Negotiation isn't just about making a better sale or hammering out the best terms of a deal. People skilled in arguing for what they want can achieve higher levels of success in all realms of life, regardless of who it involves convincing. Take some tips from Charles Bonello, cofounder of Grand Central Tech, a community of startups and partners that breaks from the traditional accelerator model by providing accepted companies free office space in New York City for a year without requiring equity. Here's his advice on how to be a master negotiator.
1. Visualize what you want.
While it may sound simple, people often don't take the time to envision what a successful outcome actually looks like. Do this by committing to paper--or its digital equivalent--what your success involves. Think tangible and intangible, monetary or even a feeling. Your end goal is whatever you want it to be. The important part is being able to see and feel it before starting to negotiate.
2. Empathize with your counterpart.
Identify as many variables as possible that could have a material impact on the outcome for any party, and assign a value to each variable and for each party. From there, outline what is valued by your counterpart to determine the total value of the deal from a third-party perspective.
3. Construct and make the first offer.
Break down your best-case scenario outcome that's based on the value it brings to each party, and communicate this outcome simply. While it may seem risky to make the first offer, it's a chess move that sets the tone for the rest of the discussion. In fact, 90 percent of the final format and figures of the deal will be determined by whomever puts them forward first.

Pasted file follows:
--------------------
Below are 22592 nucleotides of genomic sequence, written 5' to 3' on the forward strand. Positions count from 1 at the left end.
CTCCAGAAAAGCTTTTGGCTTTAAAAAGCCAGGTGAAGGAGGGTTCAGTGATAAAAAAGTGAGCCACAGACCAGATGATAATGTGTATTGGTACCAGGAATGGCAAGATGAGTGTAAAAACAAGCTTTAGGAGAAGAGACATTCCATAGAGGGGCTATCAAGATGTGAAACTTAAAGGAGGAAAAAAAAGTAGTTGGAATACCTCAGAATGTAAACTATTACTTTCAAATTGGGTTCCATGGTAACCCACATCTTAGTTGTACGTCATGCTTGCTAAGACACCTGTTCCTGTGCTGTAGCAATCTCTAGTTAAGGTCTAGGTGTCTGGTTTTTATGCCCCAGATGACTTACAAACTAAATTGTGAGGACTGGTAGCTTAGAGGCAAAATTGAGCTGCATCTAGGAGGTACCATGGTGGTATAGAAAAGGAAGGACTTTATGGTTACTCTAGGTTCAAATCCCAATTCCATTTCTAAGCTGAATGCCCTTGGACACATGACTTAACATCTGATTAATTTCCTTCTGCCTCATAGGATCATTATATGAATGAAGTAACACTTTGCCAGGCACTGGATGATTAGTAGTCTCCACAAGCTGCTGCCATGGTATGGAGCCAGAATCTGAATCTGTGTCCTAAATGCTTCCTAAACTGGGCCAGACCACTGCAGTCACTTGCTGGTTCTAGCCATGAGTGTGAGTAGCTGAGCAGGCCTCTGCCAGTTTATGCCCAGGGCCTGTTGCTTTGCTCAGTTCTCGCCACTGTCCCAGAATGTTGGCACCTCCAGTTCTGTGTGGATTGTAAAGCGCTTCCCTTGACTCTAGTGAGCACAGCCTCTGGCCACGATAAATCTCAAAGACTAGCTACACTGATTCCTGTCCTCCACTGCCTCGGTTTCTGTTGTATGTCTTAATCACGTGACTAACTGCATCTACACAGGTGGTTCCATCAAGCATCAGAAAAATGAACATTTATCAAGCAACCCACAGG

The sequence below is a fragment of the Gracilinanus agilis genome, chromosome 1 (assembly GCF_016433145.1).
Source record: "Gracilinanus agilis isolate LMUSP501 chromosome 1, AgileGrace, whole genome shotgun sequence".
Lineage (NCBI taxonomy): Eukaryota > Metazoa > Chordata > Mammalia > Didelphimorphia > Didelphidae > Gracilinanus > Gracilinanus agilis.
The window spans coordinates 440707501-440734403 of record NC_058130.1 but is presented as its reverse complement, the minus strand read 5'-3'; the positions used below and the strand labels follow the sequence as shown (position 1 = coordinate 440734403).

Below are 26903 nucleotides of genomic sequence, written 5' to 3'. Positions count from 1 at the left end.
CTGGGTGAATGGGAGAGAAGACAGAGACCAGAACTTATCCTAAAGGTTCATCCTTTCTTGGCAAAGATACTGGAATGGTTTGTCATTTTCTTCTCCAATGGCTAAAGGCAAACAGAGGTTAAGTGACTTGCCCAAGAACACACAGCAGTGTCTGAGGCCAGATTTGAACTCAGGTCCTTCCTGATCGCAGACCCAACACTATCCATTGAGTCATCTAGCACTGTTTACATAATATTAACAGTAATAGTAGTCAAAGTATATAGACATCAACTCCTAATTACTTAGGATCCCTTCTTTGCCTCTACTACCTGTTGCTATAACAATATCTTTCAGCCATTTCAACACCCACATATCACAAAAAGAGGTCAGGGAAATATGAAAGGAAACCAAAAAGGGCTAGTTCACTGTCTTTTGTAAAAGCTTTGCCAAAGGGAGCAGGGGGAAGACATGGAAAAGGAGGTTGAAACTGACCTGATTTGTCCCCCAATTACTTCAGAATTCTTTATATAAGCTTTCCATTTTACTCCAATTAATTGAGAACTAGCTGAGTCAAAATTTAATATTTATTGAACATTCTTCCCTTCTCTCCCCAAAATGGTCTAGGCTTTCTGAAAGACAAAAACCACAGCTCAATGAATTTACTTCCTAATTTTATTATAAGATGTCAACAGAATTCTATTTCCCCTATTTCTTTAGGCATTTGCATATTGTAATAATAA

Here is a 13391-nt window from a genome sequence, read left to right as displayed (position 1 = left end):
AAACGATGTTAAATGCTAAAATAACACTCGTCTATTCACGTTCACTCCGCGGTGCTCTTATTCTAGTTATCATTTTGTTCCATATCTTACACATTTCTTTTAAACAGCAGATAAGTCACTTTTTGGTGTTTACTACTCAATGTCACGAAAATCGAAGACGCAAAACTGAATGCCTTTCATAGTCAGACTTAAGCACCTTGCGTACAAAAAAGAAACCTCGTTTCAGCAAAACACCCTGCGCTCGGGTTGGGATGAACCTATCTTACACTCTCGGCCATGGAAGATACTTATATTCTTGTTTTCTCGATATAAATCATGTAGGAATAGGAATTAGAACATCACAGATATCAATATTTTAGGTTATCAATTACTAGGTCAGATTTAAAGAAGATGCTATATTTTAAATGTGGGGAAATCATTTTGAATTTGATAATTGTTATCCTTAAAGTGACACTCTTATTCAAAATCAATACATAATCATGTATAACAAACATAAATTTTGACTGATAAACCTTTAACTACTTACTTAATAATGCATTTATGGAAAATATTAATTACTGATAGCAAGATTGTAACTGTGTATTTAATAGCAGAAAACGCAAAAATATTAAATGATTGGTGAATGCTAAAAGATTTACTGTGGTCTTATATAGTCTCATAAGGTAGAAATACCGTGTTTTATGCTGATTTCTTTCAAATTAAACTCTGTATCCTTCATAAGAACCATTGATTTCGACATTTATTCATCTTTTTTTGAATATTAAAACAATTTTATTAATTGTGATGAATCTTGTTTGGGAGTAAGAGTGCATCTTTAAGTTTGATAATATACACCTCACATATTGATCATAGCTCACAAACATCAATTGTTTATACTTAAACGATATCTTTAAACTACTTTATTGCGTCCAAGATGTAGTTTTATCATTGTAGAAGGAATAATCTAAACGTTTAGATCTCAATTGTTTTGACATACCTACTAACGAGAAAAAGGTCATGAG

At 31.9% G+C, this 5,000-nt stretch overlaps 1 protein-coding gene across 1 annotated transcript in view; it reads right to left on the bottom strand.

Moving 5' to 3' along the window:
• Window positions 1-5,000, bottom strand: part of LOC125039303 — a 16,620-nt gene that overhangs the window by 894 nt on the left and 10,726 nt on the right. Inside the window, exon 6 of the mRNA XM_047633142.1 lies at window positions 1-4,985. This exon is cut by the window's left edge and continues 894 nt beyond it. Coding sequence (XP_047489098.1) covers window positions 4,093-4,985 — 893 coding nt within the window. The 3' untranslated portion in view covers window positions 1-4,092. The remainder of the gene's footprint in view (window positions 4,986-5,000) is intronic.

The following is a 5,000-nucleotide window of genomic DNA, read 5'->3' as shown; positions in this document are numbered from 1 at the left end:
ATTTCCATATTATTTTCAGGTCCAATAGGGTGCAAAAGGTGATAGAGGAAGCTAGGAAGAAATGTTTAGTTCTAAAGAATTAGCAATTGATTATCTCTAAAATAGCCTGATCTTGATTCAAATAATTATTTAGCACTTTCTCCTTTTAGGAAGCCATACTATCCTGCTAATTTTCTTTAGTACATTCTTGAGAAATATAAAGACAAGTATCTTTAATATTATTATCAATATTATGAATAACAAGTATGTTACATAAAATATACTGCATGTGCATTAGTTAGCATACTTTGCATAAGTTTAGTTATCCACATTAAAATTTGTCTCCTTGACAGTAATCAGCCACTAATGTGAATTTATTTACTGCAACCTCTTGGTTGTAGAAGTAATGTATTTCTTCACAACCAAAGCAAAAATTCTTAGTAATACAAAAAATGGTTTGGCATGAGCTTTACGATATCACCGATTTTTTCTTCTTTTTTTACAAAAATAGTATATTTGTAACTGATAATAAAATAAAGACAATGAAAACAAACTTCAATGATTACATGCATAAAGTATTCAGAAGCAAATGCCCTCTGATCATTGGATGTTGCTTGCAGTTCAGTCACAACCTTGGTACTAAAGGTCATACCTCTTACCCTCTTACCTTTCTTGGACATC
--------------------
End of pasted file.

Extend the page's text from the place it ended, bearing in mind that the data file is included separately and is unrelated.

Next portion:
4. Negotiate locally while thinking globally.
Be prepared to give and take, following three steps: set prices, barter and offer options. A key part of this process is looking at the deal holistically to determine which variable holds the most weight to you at the end of the deal. You need to be willing to give up something to ultimately gain whatever you deem most valuable.
5. Be ready to close fast or walk away.
Have everything ready to close the deal as soon as possible upon reaching agreement. On the other hand, be prepared to walk away if you're unable to get what's most important to you. If you start the negotiation by understanding your desired outcome, you'll have a good understanding of when the deal is no longer valuable for you.